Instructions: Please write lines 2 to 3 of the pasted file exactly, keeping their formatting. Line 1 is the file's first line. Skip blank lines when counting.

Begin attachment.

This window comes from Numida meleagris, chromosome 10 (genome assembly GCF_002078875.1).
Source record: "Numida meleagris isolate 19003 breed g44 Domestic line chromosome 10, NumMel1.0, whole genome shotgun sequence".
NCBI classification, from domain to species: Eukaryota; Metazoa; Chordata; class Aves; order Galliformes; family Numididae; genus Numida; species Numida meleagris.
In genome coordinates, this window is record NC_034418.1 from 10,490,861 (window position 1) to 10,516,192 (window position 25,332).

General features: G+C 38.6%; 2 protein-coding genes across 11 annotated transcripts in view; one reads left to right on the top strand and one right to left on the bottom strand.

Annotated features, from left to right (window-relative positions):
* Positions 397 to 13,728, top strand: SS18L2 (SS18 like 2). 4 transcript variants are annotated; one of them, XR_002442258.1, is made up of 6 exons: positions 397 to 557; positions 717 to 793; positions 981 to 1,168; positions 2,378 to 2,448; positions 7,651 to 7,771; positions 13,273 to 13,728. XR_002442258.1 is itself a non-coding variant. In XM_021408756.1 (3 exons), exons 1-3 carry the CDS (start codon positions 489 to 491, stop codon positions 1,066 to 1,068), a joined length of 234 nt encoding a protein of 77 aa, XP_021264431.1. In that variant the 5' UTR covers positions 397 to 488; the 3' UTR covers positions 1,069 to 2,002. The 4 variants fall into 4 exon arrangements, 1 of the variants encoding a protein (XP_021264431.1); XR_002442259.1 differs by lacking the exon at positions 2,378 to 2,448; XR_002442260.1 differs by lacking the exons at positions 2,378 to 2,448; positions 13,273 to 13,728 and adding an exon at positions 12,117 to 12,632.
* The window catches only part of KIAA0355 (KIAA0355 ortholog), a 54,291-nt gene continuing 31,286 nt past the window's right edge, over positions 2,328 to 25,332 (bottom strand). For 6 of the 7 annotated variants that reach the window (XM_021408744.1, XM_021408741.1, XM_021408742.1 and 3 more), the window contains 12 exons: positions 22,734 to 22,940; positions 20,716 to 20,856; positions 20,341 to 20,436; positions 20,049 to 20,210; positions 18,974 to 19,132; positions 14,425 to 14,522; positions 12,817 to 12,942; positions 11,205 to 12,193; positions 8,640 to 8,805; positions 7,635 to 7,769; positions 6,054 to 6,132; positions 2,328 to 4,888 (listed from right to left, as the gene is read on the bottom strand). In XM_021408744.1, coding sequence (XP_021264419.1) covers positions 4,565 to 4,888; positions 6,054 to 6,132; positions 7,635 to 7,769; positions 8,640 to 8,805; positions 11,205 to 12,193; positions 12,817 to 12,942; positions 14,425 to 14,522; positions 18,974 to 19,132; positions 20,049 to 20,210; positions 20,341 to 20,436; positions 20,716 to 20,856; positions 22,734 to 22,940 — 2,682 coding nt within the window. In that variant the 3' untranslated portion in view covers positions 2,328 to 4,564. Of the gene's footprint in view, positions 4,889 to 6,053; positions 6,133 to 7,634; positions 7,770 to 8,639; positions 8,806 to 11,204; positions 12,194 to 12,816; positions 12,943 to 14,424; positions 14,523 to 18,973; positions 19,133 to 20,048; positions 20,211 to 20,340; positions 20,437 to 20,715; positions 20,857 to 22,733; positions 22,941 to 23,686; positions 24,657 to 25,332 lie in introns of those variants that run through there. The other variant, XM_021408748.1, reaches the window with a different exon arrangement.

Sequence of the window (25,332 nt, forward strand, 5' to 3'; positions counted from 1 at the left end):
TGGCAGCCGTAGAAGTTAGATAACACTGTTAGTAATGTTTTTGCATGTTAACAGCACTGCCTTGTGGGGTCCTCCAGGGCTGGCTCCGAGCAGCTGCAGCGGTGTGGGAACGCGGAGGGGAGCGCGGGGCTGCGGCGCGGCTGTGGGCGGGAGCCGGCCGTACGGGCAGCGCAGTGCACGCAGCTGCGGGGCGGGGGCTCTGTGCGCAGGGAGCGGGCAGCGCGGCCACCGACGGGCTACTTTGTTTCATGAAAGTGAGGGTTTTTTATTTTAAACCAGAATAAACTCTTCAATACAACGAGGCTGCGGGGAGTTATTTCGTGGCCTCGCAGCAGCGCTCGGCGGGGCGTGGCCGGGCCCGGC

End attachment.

Source record: "Numida meleagris isolate 19003 breed g44 Domestic line chromosome 10, NumMel1.0, whole genome shotgun sequence".
NCBI classification, from domain to species: Eukaryota; Metazoa; Chordata; class Aves; order Galliformes; family Numididae; genus Numida; species Numida meleagris.